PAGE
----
The realisation that you’ve conquered such a brute of an event then begins to dawn on you with euphoric scenes as mates are reunited and new Strava buddies are hastily gathered. Time is a wonderful healer and there’s a very strange aspect to these events, at least for me where my fondness for them grows as my memory of the suffering recedes, I’m sure this is the same for many but it certainly helps when you start to think about the next one.
3. Milan San Remo - 2014
The Pro race is known as La Primavera as it’s in the early part of March and is a season opener for many. The amateurs get to tackle it later in the year when the warmth of the sun and the lack of snow are almost guaranteed. This is long, very long but the early groups are large and it’s fairly easy to find a rhythm that allows you to coast along at fantastic speeds without spending much energy … so far so good.
There are a couple of pinch points where the race ‘zigzags’ through the odd town square causing lots of braking and funnelling as the groups try to compress themselves through the right-angled bends. Survive those and it’s all fairly plain sailing to the first and largest climb which isn’t hard and rewards you with a speedy descent (always welcome) to the Ligurian coast. Once you reach the sea the roller coaster really begins as you work your way along the undulating route through slightly tired seaside towns squeezed along the ribbon of flattish land butting up to the sheer cliffs to your right.
It’s very hard to get into your rhythm here as the constant up/down simply doesn’t allow it. The food stops on this event were lamentable with water in the thinnest bottles possible which collapsed during pouring and coke as the ‘energy drink’ along with jam sarnies for calorie replacement …. This is a long day in the saddle so make sure you carry adequate provisions in case this sorry state of affairs remains the M.O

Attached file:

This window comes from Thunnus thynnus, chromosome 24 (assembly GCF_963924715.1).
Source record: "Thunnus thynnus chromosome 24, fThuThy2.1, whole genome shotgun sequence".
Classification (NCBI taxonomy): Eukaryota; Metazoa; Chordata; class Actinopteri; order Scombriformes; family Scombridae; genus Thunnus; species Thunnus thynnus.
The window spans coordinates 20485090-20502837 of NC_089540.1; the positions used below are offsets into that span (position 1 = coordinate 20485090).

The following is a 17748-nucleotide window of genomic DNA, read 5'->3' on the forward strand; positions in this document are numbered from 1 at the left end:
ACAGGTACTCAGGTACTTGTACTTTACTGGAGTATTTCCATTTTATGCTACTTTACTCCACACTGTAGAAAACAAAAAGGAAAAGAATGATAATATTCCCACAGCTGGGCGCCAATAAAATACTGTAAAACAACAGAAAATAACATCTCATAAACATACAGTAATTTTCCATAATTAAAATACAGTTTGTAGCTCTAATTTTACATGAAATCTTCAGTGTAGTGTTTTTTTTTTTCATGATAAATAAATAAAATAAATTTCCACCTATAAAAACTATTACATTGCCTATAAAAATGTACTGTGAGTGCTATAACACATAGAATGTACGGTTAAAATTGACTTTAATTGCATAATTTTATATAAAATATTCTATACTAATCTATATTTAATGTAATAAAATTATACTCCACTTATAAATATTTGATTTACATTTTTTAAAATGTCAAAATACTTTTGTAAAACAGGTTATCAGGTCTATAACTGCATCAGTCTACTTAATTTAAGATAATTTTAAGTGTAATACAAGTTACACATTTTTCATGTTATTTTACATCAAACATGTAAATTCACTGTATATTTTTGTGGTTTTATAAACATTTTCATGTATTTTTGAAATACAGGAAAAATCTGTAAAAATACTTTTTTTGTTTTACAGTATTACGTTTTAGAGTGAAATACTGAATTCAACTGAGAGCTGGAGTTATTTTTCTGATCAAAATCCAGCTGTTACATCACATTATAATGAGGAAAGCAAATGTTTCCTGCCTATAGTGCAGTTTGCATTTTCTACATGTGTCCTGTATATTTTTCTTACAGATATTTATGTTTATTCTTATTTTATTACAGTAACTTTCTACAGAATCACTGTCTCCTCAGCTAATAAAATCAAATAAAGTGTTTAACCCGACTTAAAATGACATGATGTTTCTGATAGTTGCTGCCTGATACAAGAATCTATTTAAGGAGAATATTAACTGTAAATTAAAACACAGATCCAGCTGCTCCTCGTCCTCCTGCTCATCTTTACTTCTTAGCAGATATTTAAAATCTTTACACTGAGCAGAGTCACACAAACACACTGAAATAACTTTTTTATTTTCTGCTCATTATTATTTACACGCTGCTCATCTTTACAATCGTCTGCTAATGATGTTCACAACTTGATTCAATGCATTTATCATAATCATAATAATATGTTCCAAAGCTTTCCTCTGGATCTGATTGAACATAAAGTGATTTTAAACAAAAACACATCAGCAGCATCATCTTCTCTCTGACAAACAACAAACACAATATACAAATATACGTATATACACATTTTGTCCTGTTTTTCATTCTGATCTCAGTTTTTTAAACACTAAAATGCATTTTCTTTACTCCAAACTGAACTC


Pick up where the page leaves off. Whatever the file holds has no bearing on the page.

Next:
Now we’ve all heard that the final two climbs are just lumps, indeed Poggio ( knoll ) means just that, but after so long riding even a lump can seem insurmountable. Once you’ve overcome the final climb there is a very tight and unsatisfactory decent to the final sprint for the line in the centre of San Remo, a town which has been famed for the fresh flowers it used to produce in the numerous glass houses that are scattered along the steep side roads. Holland has rather usurped this function now and the town seems a bit lost as a result …. however, this means they are very pleased to see us riders who bring much needed income to the place so a warm welcome is guaranteed Peter Sagan was pipped to the win by Mikael Kwiatkowski last year and my friend crossed the line less than 6 seconds ahead of me when we did it ….. I’m still not over it as you can probably tell but that was number three done and dusted.
4. Paris Roubaix - 2015
This was the one I simply didn’t want to do, just couldn’t understand why or what the fuss was all about; road bikes on an almost off-road course in potentially terrible weather …why just why would you want to do that? They say ‘that curiosity killed the cat’ but not having ticked this off the list finally got the better of me and I signed up for it, hoping that it wouldn’t be nearly as bad as I had been led to believe
Its rather ironic how often the things you look forward to the least far exceed your expectations…you guessed it this was one of those situations
Despite a rather inauspicious start where the designated bus transfer numbers were on the near side of the vehicle and therefore out of sight of the thousands of cyclists trying to board the correct transport in the dark we all got to the start, where it began to rain gently and the wind made its presence felt too. The start is a strange affair involving us riding around the town eventually having to dodge the late arriving buses disgorging their eager riders into the road ahead of us!
Once out into the countryside it’s not long before our first sample of the cobbles arrives, despite everything you hear and learn each time you hit them there is a moment of total disbelief that you are putting you highly cared for machine through such purgatory but assuming you remain upright and make it to the end of the sector there’s the equally mad moment when once back on tarmac you are convinced you have a flat (which I didn’t at any time), this happens every time without fail. Some of the sectors are rougher than others some provide more of a verge to ride on to lessen the impact of the constant jarring but most of us find a speed that works and the need to do it properly (to ride it like Boonen- right through the middle of it all)